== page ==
Identify the various streaming digital formats in terms of:
- number of
- sample rate and bit depth
- physical medium
- source or origin.
Chapter 6.3-6.5, Desktop
Audio Technology - Rumsey
Chapter 2, The Desktop Studio -
Data Formats and Packaging
Digital audio is arranged in logical methods for transmission
Transmitted data includes not only audio, but
information such as samplr rate, bit depth, user data and error detection.
Example: data layout for AES/EBU transmission
Data is assembled into sections known as frames and
Each frame carries the information for one sample
in two channels.
Each frame has two subframes. Each subframe defines a
sample value for each of two channels.
A Subframe has a length
of 32 bits:
Two Subframes are combined to make
a Frame which has a length of 64 bits:
- The preamble in the first subframe
= 1 (channel one) and the preamble for the second subframe = 2 (channel
192 frames make up a data block.
- When a preamble for a Frame
is 3, instead of 1, a new Channel Status Block begins.
channels status bits (30) are collected at the
receiver from the 192 successive frames to form two Channel Status Blocks
which consist of 192 bits each, organized into 24 bytes.
Status block data includes number of channels,
sample rate, wordlength.
User bits are configured similarly. They can convey different
data, such as names, adates, etc, according to system design.
TWO CHANNEL FORMATS
AES/EBU and S/PDIF use a similar method to encode data
but use different cables and connectors.
AES/EBU is used primarily on professional
S/PDIF was created for consumer products.
A few differences in conveyed data, but mostly interchangeable
AES/EBU (Audio Engineering Society/European Broadcast Union)
- Also known as AES-3 and AES 1985 (the year it was
- Most standard for professional digital audio
- Supports up to 24 bit/any sampling rate
- Self clocking but master clocking is possible
- Transmits 2 channels serially on single cable circuit
- Uses TTL voltage levels of +5V and 0V
- Specified to use 110-ohm balanced twisted wire pair
cables terminated with XLR connectors.
- Cables can run up to 100 meters (over 300 feet) without
need for EQ
- Mic cables are sometimes
used for short distances but not recommended due to it's variable impedance
rating (30 to 90 ohms) and "reflection" of data - digital cable
- Specification has been updated to allow use of 75-ohm coaxial cable with
BNC connectors. This allows for transmission on professional video cabling.
Data transmission speed is 64x the sampling rate (at
48 kHz, rate is 3.072 Mbps)
Transmision speed will vary with sampling rate
S/PDIF (Sony Philips Digital Interface Format)
- Meant for consumer products but may be seen on professional
- Supports up to 24 bit/48 kHz sampling rate
- Similar to AES/EBU(different voltage elvels, different
formatting of channel status bits - 192 status bits are organized as twelve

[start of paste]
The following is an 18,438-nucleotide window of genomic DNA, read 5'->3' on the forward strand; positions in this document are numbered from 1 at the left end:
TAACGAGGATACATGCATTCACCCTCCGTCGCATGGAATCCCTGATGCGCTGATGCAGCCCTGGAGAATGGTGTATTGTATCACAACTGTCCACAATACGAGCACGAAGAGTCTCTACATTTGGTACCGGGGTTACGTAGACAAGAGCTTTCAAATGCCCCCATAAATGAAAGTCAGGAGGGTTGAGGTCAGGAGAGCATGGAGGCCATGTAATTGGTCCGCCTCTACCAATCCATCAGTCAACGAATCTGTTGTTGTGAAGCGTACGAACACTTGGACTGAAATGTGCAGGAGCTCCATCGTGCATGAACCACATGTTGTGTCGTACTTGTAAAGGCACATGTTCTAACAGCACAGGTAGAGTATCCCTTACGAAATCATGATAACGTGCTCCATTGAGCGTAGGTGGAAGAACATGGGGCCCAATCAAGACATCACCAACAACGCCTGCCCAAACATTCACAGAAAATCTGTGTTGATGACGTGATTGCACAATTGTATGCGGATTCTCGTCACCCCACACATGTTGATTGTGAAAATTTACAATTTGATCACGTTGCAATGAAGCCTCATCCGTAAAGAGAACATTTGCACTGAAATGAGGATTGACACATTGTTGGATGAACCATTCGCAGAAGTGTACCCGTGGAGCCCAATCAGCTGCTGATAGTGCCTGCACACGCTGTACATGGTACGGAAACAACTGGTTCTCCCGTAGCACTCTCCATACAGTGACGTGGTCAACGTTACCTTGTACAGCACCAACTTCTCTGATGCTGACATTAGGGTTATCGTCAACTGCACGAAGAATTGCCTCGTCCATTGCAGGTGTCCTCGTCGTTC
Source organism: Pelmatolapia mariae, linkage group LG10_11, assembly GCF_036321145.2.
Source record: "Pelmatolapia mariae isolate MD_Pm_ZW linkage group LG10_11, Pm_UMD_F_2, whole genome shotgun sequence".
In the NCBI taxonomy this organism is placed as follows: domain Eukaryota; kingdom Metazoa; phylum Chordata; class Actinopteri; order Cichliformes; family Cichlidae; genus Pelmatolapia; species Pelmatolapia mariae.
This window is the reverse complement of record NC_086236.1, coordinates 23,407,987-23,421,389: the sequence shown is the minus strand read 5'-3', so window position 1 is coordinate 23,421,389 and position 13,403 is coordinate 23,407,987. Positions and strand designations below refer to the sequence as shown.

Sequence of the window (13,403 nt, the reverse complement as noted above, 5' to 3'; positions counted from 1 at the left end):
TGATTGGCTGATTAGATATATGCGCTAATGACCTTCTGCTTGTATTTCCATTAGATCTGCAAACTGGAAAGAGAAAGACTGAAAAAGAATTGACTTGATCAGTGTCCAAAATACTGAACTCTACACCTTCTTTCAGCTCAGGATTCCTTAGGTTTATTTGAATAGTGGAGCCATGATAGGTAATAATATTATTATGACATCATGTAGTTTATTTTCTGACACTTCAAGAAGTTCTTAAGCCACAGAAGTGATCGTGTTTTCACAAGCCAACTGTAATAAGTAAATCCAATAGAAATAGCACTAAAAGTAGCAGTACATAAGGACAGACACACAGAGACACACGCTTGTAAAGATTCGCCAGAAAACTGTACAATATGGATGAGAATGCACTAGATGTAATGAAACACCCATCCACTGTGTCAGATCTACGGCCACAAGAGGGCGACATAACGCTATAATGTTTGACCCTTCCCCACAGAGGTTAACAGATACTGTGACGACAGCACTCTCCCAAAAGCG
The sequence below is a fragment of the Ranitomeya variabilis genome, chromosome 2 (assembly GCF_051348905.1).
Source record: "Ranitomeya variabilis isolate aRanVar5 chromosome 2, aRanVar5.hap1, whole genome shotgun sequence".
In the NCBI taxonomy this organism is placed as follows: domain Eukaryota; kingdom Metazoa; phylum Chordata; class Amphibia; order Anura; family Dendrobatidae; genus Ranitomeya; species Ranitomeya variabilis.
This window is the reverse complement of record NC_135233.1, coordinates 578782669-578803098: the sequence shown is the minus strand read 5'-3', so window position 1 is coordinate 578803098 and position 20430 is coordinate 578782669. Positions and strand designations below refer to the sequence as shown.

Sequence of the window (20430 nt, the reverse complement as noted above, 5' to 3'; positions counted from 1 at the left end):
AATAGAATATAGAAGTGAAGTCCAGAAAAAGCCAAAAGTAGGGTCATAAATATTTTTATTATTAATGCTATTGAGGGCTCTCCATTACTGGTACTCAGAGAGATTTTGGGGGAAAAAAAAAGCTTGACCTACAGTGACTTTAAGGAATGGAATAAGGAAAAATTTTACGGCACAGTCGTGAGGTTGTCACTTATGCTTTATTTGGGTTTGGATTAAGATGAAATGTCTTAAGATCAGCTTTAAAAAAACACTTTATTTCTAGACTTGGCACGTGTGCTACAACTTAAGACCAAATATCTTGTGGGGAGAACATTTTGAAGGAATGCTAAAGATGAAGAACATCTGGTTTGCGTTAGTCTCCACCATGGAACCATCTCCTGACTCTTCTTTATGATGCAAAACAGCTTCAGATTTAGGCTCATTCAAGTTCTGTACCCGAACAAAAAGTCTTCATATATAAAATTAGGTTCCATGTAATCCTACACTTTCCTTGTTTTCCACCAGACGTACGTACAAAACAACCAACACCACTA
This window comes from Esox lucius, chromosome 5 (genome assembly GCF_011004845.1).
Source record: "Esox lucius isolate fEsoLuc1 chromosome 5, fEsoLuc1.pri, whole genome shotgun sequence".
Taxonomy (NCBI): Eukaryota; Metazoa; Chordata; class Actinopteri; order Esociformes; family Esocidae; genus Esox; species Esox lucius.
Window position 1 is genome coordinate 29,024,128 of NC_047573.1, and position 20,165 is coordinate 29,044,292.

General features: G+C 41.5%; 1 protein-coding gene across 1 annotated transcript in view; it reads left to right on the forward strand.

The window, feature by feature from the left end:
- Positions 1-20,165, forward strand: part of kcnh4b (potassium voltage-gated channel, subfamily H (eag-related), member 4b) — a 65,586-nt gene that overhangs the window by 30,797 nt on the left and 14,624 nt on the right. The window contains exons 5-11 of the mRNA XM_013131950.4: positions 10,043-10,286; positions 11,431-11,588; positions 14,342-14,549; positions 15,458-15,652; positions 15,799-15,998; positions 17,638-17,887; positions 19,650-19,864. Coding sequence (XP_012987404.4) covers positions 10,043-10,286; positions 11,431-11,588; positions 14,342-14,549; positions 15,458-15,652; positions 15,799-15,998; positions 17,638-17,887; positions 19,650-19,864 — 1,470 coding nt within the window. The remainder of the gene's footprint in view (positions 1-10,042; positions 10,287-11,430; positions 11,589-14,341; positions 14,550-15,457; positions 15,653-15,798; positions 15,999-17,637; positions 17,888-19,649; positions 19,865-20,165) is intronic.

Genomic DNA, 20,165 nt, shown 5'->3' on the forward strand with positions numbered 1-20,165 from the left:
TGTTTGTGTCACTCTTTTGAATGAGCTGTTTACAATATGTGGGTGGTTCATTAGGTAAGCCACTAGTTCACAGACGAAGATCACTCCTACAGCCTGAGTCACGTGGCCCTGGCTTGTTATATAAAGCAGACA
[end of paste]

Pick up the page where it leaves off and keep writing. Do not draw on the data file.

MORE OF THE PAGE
- Some of the bits within the Channel Status blocks are
used for SCMS(Serial Copy Management System), hidden flags to prevent consumer
machines from making digital copies of digital copies. See figure 13.7 on
page 452 of text.
There are two basic formats for S/PDIF:
- Uses 75 Ohm unbalanced coaxial cable with RCA connectors
- Cable lengths limited to 20 ft.
- TOSLINK - Uses plastic fiber optic cable and same
connectors as Lightpipe
- ST-type - Glass fiber can be used for longer lengths
ADAT Optical (ADI)
- Also known as "Lightpipe"
- Implemented on the Alesis ADAT MDM and digital devices
such as mixers, synths and effects devices.
- Supports of to 24 bit/48 kHz sampling rate
- Transmits 8 channels serially on fiber-optic cable
with proprietary connectors
- Distance limited to 33 ft., or up to 100 ft. with glass
- Data transmission at 48 kHz is 12 Mbps
- Self clocking - although some devices may require a
separate 9-pin sync cable to work
- Channels can be reassigned (digital patchbay functions)
- Do not try to connect ADAT optical on one device to
TOSLINK on another even though they use the same connectors.
TDIF (Tascam Digital Interface Format)
- Implemented on Tascam's family of DA-88 recorders and
other digital devices such as mixers.
- Supports of to 24 bit/multiple sampling rates
- Transmits 8 channels on multiwire, unbalanced cables
with 25-pin D-sub connectors
- A bi-directional interface: a single multipin cable
carries data in both directions
- Cable length limited to 5 meters
- Data transmission at 48 kHz sampling rate is 3 Mbps
- Intended for a master clock system, however self-clocking
achieved with LRCK if supported
Multichannel Audio Digital Interface (MADI)
- an extension of the AES3 format (AES/EBU) for multichannel
- supports up to 64 channels of 24 bit audio at 48 kHz,
or 32 channels at 96k
- Data transmission is asynchronous at 100 Mbps, regardless
of data being transferred
- Master clock required - must be applied to all transmitters
- transmits on a single 75-Ohm video coaxial cable
with BNC connectors, or fiber optic cable
- cable length can be up to 100 meters